2. The "Internet Cable Cutting Mission" Hypothesis:
One speculation that quickly emerged in the alternative media (and even gained some minor play on the major media in radio talk shows), was that the real mission of the submarine was to cut internet cables:
As the reader might have guessed, I have no difficulty with the idea that underwater internet cables have been carefully mapped by any number of nations (the usual suspects), including the Russians. That's not my difficulty here. My difficulty is the idea that the mission of the submarine was to cut them, not map them. Cutting them would be construed as hostile action, and would call forth some sort of retaliatory response from the West. And as if that's not enough, there was even
3. The "U.S.-Russian submarines in secret fire-fight" Theory:
Here the story turns murky:
First reports reaching DEBKAfile’s military sources say that a US submarine intercepted a Russian nuclear sub in American waters opposite Alaska. The Russian sub escorting the nuclear submarine responded with a Balkan 2000 torpedo and scuttled the US vessel. Urgent consultations in both the White House and the Kremlin were taking place on Tuesday night. US Vice President Mike Pence called off an appearance in New Hampshire after being recalled to Washington for a conference called by President Donald Trump without explanation.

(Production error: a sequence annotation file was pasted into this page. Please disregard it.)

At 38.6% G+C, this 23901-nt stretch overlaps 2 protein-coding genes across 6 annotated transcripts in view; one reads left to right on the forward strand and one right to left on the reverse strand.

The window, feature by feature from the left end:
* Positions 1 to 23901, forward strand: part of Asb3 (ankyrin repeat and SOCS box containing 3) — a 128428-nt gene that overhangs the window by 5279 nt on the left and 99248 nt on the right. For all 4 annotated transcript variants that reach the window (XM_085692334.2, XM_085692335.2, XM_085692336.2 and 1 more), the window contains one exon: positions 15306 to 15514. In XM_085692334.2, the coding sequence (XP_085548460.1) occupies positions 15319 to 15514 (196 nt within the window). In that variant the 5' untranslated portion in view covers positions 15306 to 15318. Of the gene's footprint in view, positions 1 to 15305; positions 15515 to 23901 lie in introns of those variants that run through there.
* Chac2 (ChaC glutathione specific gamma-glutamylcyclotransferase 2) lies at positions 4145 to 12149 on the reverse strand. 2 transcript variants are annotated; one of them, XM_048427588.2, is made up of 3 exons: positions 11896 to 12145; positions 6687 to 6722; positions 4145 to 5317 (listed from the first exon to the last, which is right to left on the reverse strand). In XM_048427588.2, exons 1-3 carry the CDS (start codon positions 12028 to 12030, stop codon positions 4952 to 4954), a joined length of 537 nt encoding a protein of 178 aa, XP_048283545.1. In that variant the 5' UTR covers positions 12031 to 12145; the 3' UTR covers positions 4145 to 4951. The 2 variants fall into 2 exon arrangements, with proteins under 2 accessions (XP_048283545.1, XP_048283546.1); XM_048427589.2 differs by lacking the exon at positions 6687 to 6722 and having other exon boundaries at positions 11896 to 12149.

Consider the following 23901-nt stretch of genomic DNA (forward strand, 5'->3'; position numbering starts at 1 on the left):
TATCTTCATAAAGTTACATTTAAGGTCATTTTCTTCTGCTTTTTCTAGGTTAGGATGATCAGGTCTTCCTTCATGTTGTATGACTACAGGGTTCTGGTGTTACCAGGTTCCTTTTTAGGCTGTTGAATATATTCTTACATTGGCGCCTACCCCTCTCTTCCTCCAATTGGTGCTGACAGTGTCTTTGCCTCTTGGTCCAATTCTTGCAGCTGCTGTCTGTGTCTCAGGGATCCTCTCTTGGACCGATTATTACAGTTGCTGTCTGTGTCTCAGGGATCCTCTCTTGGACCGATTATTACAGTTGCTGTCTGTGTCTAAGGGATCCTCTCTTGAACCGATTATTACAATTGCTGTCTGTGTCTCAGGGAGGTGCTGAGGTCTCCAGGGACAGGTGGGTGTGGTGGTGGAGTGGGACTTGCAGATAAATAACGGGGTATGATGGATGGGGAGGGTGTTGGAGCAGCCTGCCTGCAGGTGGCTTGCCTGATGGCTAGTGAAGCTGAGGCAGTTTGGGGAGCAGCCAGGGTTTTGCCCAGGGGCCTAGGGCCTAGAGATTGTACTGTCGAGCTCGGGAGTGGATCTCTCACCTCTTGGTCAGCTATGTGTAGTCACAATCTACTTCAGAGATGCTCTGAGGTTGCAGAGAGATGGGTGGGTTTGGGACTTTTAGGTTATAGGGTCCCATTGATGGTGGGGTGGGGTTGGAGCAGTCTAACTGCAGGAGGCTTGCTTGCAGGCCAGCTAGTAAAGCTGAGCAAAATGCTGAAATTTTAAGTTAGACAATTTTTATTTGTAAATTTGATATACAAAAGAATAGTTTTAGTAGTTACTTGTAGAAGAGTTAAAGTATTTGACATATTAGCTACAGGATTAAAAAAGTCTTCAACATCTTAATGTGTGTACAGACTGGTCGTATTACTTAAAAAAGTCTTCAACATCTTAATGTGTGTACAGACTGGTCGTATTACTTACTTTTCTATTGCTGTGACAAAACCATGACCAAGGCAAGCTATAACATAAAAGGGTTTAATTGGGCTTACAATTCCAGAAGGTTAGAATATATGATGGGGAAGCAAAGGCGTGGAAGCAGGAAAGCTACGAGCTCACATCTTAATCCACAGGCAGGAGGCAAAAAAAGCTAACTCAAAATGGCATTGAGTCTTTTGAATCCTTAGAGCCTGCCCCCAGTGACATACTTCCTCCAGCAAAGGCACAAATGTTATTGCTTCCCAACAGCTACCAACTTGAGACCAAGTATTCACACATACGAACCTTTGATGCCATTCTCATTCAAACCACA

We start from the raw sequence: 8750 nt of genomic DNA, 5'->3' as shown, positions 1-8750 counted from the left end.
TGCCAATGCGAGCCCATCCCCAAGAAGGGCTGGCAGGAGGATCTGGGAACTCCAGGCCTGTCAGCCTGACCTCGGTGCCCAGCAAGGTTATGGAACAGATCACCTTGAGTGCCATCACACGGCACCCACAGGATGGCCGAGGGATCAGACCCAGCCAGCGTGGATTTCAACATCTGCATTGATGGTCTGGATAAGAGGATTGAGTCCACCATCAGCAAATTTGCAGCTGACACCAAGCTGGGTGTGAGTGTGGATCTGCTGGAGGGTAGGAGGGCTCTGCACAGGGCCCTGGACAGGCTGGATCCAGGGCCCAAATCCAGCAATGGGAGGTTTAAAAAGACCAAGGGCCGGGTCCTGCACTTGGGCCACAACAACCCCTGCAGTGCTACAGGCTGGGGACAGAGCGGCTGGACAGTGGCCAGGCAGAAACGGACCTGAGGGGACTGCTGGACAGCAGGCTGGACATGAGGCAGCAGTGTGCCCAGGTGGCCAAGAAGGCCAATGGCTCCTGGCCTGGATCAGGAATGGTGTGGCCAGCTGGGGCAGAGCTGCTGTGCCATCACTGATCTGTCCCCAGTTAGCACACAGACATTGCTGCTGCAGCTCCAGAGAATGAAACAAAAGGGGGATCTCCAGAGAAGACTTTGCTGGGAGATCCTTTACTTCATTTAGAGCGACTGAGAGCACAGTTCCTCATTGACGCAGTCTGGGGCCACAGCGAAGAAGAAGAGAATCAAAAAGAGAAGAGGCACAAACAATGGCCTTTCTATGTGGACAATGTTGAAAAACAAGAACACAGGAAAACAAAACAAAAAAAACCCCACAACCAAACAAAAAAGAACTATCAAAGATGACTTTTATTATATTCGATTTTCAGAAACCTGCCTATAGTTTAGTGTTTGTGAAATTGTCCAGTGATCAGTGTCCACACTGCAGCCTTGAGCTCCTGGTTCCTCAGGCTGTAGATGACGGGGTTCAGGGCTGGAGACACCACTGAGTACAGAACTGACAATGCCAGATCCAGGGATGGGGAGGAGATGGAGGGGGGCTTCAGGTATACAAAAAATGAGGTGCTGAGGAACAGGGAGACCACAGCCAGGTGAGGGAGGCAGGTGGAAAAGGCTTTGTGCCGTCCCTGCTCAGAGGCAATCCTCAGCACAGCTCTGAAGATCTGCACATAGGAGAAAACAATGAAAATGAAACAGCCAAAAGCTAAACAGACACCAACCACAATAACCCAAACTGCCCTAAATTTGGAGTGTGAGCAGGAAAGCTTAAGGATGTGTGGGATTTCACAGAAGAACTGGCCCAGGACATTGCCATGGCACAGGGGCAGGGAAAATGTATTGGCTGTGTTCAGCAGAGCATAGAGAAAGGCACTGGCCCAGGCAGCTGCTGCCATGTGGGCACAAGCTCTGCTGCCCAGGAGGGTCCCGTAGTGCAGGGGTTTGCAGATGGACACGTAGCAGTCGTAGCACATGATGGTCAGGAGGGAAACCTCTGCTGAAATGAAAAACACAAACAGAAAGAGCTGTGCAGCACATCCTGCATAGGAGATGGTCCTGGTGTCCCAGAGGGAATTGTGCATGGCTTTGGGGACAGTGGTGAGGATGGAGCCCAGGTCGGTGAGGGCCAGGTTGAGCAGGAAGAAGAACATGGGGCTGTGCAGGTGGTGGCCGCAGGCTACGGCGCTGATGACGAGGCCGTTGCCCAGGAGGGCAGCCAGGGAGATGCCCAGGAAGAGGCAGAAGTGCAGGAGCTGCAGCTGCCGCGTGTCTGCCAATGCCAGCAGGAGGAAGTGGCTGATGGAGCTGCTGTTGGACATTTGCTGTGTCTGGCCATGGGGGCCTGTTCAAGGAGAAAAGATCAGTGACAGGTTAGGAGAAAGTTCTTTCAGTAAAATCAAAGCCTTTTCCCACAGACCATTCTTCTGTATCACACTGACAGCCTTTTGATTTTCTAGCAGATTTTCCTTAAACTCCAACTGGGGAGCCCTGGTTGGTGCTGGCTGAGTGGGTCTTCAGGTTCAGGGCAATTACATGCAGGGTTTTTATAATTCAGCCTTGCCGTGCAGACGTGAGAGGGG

Russian President Vladimir Putin cancelled an engagement and headed for the Kremlin to confer with Defense Minister Sergei Shoigu and military chiefs, after learning that 14 submariners died in a fire that broke out on a nuclear-powered “experimental submarine in Russian waters.”
The problem here is the usual "anonymous sources" problem; we have no way of checking the assertion that some sort of firefight was involved between Russian and American vessels. However, there has been no news report of any damaged or lost U.S. naval vessels. This may or may not be significant, since in the case of an actual firefight, it is conceivable that news of it might be deliberately suppressed precisely in order to avoid dangerous escalation of the incident.
And last but not least, there is
4. The Doomsday Cobalt-Bomb Theory:
The key to this speculation is that a mere submarine fire, even a breech in the reactor core, would not qualify as a "planetary catastrophe," which when those words are parsed, lead to the idea that perhaps the submarine was on a mission to plant a massive 100-200 megaton themonuclear device on the ocean floor: